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Prussian Archangel
  • © Viola Roehr-von Alvensleben, D-München/VG Bild-Kunst, Bonn
    • John Heartfield (1891 - 1968)

  • TitlePrussian Archangel
  • Date1920/1988
  • CategoryInstallation
  • MaterialPappmaché auf Drahtgerüst
  • Dimensions180 x cm (Objektmaß), 15 kg (Gewicht)
  • Inventory NumberBG-O 7084/93
  • CreditlineErworben aus Projektmitteln des Senators für Kulturelle Angelegenheiten, Berlin, 1988
  • On DisplayNo
Text

In summer 1920 visitors to the “First International Dada Fair” found themselves under a sculpture suspended from the ceiling with the enlightening title “Prussian Archangel”. This figure, wearing the military grey of an officer’s uniform, swooped down upon the public “from Heaven on high” (as his sash proclaims), bearing tidings that were actually not so good.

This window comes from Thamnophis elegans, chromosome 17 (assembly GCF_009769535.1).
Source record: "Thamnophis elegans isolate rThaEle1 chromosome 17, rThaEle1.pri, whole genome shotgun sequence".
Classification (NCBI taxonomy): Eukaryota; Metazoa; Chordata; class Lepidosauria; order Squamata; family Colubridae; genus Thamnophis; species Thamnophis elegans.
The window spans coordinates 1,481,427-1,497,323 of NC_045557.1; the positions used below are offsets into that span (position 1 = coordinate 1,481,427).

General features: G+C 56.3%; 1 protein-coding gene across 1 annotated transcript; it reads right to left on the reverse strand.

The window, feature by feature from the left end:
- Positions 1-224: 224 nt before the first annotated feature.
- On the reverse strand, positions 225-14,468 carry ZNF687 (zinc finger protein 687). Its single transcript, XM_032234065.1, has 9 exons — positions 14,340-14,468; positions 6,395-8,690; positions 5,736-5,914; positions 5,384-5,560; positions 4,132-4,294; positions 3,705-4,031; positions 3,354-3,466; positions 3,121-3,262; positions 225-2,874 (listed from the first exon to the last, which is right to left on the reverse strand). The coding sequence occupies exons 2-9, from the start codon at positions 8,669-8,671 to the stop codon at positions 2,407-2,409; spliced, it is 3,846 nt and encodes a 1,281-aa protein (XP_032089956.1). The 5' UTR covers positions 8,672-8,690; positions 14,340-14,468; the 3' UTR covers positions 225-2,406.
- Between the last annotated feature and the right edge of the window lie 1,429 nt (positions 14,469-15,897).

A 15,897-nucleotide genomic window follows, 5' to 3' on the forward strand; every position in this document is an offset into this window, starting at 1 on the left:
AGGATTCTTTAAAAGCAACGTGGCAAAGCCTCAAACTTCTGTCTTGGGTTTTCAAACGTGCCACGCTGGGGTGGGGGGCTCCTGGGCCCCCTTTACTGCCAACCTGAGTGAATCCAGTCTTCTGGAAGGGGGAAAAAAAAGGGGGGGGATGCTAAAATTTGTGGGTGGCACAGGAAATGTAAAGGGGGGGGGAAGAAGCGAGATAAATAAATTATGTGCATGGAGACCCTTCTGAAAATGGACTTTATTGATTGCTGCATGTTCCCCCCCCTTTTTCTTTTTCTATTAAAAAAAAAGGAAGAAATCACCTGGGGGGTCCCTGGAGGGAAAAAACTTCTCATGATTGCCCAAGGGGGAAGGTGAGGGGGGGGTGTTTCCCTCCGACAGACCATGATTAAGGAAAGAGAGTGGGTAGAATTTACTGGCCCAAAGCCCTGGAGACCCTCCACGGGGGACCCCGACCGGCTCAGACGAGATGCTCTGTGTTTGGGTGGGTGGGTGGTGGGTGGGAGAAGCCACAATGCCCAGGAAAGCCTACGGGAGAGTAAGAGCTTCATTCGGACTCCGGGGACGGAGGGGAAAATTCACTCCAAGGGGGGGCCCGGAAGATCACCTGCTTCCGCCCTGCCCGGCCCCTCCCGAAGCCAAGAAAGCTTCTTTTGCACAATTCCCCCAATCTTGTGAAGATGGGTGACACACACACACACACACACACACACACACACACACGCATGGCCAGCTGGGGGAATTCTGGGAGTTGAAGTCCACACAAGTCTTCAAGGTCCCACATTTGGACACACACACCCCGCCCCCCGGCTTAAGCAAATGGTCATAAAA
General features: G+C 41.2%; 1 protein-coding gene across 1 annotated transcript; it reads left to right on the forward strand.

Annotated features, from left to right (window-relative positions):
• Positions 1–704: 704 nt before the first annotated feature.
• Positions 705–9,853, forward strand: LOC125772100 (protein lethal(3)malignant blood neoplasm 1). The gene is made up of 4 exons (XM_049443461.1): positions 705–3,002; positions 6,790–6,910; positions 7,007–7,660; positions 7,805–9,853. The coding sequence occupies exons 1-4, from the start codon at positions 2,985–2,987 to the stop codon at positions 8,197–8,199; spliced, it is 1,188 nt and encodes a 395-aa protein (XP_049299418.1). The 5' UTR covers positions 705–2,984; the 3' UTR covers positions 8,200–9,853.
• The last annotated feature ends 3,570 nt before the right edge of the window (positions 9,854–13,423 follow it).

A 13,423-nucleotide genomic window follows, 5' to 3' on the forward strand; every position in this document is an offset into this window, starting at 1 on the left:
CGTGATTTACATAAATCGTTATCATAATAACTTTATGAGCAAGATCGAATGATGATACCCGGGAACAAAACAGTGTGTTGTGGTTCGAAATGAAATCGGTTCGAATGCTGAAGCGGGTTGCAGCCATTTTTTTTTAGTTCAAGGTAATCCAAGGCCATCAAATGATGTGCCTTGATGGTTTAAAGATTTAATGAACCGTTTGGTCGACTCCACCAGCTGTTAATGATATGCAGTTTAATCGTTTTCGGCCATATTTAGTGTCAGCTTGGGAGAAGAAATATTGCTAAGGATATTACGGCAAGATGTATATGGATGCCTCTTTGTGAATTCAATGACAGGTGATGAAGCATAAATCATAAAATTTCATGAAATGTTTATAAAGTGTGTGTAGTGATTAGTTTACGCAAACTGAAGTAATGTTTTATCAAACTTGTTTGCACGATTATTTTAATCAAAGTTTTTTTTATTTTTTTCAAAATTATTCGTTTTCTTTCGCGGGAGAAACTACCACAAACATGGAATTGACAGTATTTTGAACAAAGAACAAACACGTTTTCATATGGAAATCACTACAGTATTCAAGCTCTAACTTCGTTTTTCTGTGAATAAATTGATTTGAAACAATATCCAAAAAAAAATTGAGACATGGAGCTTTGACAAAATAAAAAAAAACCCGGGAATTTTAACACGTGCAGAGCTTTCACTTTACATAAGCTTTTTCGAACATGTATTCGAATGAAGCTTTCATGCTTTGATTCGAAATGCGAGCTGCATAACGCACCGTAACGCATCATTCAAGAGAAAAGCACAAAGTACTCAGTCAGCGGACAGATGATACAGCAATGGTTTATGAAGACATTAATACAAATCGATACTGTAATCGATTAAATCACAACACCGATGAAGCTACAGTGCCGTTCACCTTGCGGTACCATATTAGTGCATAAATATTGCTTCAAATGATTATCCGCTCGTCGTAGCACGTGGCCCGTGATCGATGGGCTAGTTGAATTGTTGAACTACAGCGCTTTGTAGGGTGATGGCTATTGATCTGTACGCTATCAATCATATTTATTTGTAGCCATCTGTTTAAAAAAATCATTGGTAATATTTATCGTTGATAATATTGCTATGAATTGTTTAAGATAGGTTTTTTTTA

This piece of Dada is a bitter satire on the German militarism and martial influence that continued unabated after World War I. “Gott mit uns” (God with us), the motto of Prussian kings, adorned the buckles of German troops as they marched into battle. What followed was Hell on Earth. The provocative highlight in this sculpture by John Heartfield and Rudolf Schlichter is the pig’s head. But the work merely exposes what men had unearthed in the trenches: their own bestial nature. The swinish countenance – in the Dadaists’ opinion – was the true face of the times.